Saban Sums Up Cheating

Over the last decade, I think it’s safe to say that NCAA rules enforcement has been gutted.  Several things have led to this, especially:

  • Money – there’s lots of it at stake in college football; and
  • Schools lawyering up and forcing the NCAA to back down.

We have little brother to thank, in large part, for the last one.

During his recent swing through ESPN, Nick Saban was asked about cheating in college football and he had some interesting things to say.

First, he made some general comments on cheating in general:

“But I don’t see players getting bought. I don’t see players getting extra benefits any place,” Saban said. “I think recruiting is so transparent now, I think most people are scared to death that they would get caught publicly — not by the NCAA, not by the conference office.

“But even if you have illegal contact with a player, he tweets that you talked to him. So that’s a violation. I mean, it’s so transparent, you almost have to do things correctly because I don’t think anybody needs to catch you. I think the public would catch you.”


I get where Saban is coming from here.  No one goes on an ESPN media tour and announces that schools are cheating.  (Well, um, I guess unless you are Bret Beilema.) But at the same time, there are, obviously schools that cheat and cheat big time.  I can think of two right off the top of my head and they live in the SEC West.

He’s also very right.  Social media is so pervasive nowadays that the possibility of getting caught publicly is much greater than actually getting caught by the NCAA nazis.

He also had the opportunity to address some comments made by the Big 12 commissioner related to cheating:

Saban threw in one more comment about the Bowlsby’s comments on First Take.

“You’re always looking for a reason and one of the easiest excuses is to say the other guy did something illegal, aight?”


Ouch, that stings.  Except for a Sugar Bowl win last season, the Big 12 hasn’t won much in a while.  And until they do, comments like this will only look like sour grapes.

Still Room on the Bus

Seems as if there’s still room on the bus:

Hard to believe they are still scrambling to sell tickets after an SEC championship and a title game appearance…and with expectations of a good season.

Secondary Tickets: Bama Comes in Third

If you don’t already have season tickets to Alabama games, or if you have to by road tickets, it’ll cost you:

Alabama tied with Georgia for the highest median ticket prices. Its median price of $200 ranked behind only Notre Dame ($210) and Ohio State ($211). Auburn, despite beating Alabama last year and coming off an SEC Championship, ranks just 15th for median prices at $110.

The Crimson Tide also ranks as one of the top teams for elevating ticket prices on the road. When Alabama hits the road, its opponent’s prices increase by an average of 163 percent. That was second only to Florida State.

Both the Tide and the Tigers appear on VividSeat’s list of the most expensive games for the upcoming season. The Iron Bowl ranked third with an average price of $488. Alabama’s game with LSU ranks second at $494.


The inclusion of Georgia is a little bit of a head scratcher.  Other than early season games with Clemson and South Carolina, their schedule seems a bit average.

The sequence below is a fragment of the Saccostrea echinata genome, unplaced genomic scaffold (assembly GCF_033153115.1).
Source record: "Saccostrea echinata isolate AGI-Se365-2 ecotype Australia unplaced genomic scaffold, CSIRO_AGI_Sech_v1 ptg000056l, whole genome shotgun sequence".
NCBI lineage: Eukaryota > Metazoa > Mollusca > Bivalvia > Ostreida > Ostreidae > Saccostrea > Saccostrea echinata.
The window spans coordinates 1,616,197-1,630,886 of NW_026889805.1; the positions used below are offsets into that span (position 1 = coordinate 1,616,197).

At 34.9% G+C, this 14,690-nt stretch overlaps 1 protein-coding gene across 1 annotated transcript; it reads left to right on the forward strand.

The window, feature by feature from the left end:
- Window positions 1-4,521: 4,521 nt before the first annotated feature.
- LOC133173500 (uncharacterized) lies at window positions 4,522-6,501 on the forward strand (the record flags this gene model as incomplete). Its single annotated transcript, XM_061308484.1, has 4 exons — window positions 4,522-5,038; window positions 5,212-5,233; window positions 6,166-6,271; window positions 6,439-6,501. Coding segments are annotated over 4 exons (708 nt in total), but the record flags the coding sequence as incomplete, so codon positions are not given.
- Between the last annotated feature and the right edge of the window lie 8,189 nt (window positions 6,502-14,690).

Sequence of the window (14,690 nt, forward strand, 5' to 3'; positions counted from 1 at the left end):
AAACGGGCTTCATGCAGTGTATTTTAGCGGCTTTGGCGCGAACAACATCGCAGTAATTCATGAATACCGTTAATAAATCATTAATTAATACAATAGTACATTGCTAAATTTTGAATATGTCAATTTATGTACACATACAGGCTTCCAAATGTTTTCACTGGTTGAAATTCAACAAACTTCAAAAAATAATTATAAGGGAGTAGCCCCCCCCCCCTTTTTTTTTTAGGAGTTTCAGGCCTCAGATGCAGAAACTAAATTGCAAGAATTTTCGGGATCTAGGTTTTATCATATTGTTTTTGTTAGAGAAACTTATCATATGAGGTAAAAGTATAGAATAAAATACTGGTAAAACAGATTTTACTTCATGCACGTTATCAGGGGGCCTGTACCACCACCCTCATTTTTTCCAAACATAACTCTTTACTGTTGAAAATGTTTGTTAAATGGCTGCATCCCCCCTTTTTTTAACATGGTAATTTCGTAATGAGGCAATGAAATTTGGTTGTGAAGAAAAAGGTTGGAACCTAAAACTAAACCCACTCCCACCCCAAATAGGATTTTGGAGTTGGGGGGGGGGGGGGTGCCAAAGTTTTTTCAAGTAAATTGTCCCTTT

Loaded with Stars

There’s a post on BOL detailing Alabama’s 2014 roster by recruiting stars.  The numbers are staggering:

2014 Roster-Stars
5 stars:(13)
4 Stars: (52)
3 Stars: (18)

There was a time – not so long ago – when having one player with five stars was rare and we would go ga-ga over a couple of three-star guys.  For now, those days are gone.

If you ever wonder what is fueling Nick Saban’s run in Tuscaloosa, use this as a reminder.

Enter Lane

There are several different story lines that will follow Alabama football throughout the 2014 season.  Hopefully, we’ll take a look at those as the off-season turns into the pre-season.

Two of the most talked about and most anticipated, though, are replacing AJ McCarron and replacing Doug Nussmeier.  McCarron’s replacement hasn’t quited been decided yet, but Nussmeier’s has:  Lane Kiffin.

The questions surrounding Kiffin abound.  How will he co-exist with Nick Saban?  How will he fit into the staff?  Is he a jerk?  Can he keep his mouth shut?  How long will he last?

Those are all good questions and we’ll hear them a bunch.

The consensus from outsiders is that he is petulant, protected and has lived his life with a golden spoon in his mouth.  Some of that may be true, but I don’t buy the whole story.  Kiffin may have been given the benefit of the doubt at certain times – perhaps because of his father, but he’s still been the head coach of the Oakland Raiders, Tennessee Volunteers and USC Trojans.  Whatever his role, he also played a significant role on Pete Carroll’s dynasty at Southern Cal.

Like his personality or not, that adds up to significant experience and when you have a chance to add a coach with a resume like Kiffin’s to you staff, you have to take a look.  Saban did and apparently he like what he saw.

As noted here, I think Saban brought Kiffin on board for three reasons:

1) I agree with Rick above. Recruiting is king.

2) I think Saban was looking for a more aggressive play caller than Nuss. Part of that, IMO, is being able to maintain execution of a game plan when Saban is scalding you during a game. Many believe Kiffin has the personality to handle that. We will see, I guess.

3) Nuss took some heat last year for under utilizing a couple of talented players (e.g. Henry and OJ Howard). I’m sure Saban expects better use of a talented roster.